Physical activity status and acute coronary syndromes survival The GREECS (Greek Study of Acute Coronary Syndromes) study

J Am Coll Cardiol. 2008 May 27;51(21):2034-9. doi: 10.1016/j.jacc.2008.01.053.


Objectives: We sought to evaluate the association between physical activity levels and the clinical outcome at presentation, as well as the 30-day prognosis of hospitalized patients with acute coronary syndromes (ACS).

Background: Regular physical activity has been associated with decreased risk of coronary heart disease. However, less is known about the effects of life-long physical activity on ACS prognosis.

Methods: From October 2003 to September 2004, a sample of 6 hospitals located in urban and rural Greek regions were selected, and almost all of their ACS patients were enrolled into the study (2,172 patients were included in the study; 76% men and 24% women). Logistic regression models were applied to evaluate the effect of physical activity status (as assessed using the International Physical Activity Questionnaire) on in-hospital mortality and the 30-day outcome of cardiovascular events (death or rehospitalization due to cardiovascular disease).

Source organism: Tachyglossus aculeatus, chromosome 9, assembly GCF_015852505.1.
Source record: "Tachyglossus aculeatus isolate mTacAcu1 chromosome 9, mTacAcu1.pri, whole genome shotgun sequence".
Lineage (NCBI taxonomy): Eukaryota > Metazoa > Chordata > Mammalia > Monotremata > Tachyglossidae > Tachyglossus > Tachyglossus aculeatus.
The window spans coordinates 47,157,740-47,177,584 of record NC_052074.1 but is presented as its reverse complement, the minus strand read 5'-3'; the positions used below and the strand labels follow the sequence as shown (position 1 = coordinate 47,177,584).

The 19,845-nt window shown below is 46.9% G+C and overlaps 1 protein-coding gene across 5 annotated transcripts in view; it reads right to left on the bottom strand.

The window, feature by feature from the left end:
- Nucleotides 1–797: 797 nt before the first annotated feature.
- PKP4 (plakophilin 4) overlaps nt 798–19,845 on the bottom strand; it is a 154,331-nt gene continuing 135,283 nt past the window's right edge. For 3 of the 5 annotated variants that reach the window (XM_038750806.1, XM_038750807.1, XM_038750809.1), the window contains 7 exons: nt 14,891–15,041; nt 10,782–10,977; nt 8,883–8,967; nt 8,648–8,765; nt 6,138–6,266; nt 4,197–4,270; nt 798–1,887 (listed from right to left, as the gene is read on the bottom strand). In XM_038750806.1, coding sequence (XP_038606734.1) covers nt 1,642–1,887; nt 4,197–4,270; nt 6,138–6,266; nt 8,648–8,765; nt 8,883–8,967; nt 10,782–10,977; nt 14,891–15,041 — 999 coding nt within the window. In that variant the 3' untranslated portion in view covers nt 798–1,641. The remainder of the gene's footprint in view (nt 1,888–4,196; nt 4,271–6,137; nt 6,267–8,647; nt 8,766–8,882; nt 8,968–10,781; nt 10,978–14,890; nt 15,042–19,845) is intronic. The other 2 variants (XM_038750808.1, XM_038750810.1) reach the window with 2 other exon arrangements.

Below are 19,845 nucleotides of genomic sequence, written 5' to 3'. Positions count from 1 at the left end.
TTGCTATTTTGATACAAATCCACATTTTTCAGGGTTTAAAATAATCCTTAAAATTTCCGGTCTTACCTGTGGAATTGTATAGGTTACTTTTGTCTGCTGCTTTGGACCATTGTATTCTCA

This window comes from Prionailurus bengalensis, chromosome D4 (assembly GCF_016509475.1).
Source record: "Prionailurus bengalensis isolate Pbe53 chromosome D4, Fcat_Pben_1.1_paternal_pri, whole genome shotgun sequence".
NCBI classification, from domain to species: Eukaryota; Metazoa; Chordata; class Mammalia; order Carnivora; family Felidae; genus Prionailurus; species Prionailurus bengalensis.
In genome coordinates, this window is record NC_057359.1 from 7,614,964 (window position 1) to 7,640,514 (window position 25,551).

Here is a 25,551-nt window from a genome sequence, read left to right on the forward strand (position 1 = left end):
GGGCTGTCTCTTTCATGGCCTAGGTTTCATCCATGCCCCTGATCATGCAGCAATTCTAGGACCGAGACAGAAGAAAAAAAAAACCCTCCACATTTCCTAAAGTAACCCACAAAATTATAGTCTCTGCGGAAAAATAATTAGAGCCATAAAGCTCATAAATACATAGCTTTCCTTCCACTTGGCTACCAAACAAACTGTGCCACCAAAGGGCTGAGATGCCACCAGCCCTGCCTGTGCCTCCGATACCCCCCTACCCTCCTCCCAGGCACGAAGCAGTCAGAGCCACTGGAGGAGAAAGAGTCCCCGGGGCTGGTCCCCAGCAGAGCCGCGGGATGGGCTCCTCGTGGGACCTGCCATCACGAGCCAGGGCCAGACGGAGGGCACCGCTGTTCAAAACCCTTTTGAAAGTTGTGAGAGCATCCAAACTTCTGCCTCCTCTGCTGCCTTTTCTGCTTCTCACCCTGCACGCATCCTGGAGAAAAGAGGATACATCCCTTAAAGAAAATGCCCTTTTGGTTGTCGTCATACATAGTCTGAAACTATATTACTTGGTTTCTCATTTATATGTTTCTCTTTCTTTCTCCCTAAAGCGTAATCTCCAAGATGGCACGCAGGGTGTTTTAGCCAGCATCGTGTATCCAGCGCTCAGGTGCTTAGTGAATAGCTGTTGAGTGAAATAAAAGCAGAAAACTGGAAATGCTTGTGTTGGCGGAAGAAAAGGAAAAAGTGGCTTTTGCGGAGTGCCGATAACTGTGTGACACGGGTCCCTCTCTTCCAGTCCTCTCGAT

Results: An inverse association was observed between the level of physical activity and troponin I levels at presentation (p = 0.01). Moreover, after taking into account various potential confounders, physical activity was associated with a 0.56-fold (95% confidence interval [CI] 0.32 to 0.90) lower odds of in-hospital mortality and a 0.80-fold (95% CI 0.50 to 0.99) lower odds of cardiovascular events within the first month after discharge.

Conclusion: In conclusion, physical activity is associated with a reduced severity of ACS, reduced in-hospital mortality rates, and improved short-term prognosis.

MeSH terms

  • Acute Coronary Syndrome / mortality
  • Acute Coronary Syndrome / physiopathology*
  • Aged
  • Angina, Unstable / mortality
  • Angina, Unstable / physiopathology
  • Diet
  • Exercise
  • Female
  • Hospital Mortality*
  • Humans
  • Male
  • Middle Aged
  • Motor Activity*
  • Myocardial Infarction / mortality
  • Myocardial Infarction / physiopathology
  • Prognosis
  • Smoking / epidemiology
  • Socioeconomic Factors